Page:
22. The method as set forth in claim 21, wherein said approximately determined spatial position of said arrangement of markers is corrected using said correction variable determined, in order to obtain a new value for said approximately determined spatial position of said arrangement of markers, and another simulation as set forth in claim 20 is carried out.
23. The method as set forth in claim 22, wherein a termination condition is predetermined for said iterative method.
24. A computer program which performs the method as set forth in any one of claims 15 to 23 when it is loaded on a computer or is running on a computer.
25. A program storage medium or computer program product comprising said computer program as set forth in claim 24.
26. A device for identifying the spatial position of at least one marker (2), comprising at least one camera and a computational unit for performing the method as set forth in any one of claims 15 to 23.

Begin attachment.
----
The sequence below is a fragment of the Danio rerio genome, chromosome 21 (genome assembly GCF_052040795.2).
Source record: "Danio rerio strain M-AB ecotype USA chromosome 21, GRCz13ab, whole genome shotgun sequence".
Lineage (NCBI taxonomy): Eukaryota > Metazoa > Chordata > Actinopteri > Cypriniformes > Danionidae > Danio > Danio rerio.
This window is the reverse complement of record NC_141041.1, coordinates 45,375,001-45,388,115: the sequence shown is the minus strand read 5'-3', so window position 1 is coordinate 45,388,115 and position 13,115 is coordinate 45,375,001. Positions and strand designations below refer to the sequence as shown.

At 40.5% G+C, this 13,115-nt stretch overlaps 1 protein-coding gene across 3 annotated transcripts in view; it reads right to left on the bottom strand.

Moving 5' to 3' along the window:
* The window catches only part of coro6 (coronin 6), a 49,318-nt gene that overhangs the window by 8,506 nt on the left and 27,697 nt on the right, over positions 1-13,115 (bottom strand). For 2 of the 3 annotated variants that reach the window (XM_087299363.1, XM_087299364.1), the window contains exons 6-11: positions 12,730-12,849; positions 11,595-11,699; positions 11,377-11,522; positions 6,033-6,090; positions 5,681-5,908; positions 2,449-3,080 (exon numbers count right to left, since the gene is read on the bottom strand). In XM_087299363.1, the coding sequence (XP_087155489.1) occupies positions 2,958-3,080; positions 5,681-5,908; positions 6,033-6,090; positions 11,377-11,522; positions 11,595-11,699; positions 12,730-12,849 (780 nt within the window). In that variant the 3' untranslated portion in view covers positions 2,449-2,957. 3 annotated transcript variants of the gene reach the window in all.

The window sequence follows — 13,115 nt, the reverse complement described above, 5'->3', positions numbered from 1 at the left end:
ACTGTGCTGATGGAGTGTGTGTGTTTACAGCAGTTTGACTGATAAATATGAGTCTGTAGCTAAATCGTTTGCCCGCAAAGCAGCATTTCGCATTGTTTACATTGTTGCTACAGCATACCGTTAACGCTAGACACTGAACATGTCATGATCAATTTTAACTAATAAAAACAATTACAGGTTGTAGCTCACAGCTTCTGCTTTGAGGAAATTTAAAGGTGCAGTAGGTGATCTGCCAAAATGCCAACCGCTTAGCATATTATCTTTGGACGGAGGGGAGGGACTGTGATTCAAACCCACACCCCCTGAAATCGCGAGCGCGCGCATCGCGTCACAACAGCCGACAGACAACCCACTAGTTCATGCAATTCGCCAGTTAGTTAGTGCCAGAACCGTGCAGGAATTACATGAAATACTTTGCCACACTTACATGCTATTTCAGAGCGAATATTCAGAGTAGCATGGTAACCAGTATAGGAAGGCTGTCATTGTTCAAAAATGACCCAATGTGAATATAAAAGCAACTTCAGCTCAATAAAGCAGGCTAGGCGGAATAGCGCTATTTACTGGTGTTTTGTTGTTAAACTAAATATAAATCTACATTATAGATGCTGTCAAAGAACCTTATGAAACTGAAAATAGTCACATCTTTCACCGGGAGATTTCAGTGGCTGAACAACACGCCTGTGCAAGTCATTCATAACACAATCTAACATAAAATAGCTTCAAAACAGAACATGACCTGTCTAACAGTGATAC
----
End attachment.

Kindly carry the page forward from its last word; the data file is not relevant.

27. The device as set forth in claim 26, wherein at least one light-emitting element is provided in a defined positional relationship with respect to the at least one camera.
28. A system comprising a device as set forth in any one of claims 26 or 27 and an arrangement of at least two markers.
29. The system as set forth in claim 28, wherein said markers are formed non-spherical-symmetrically.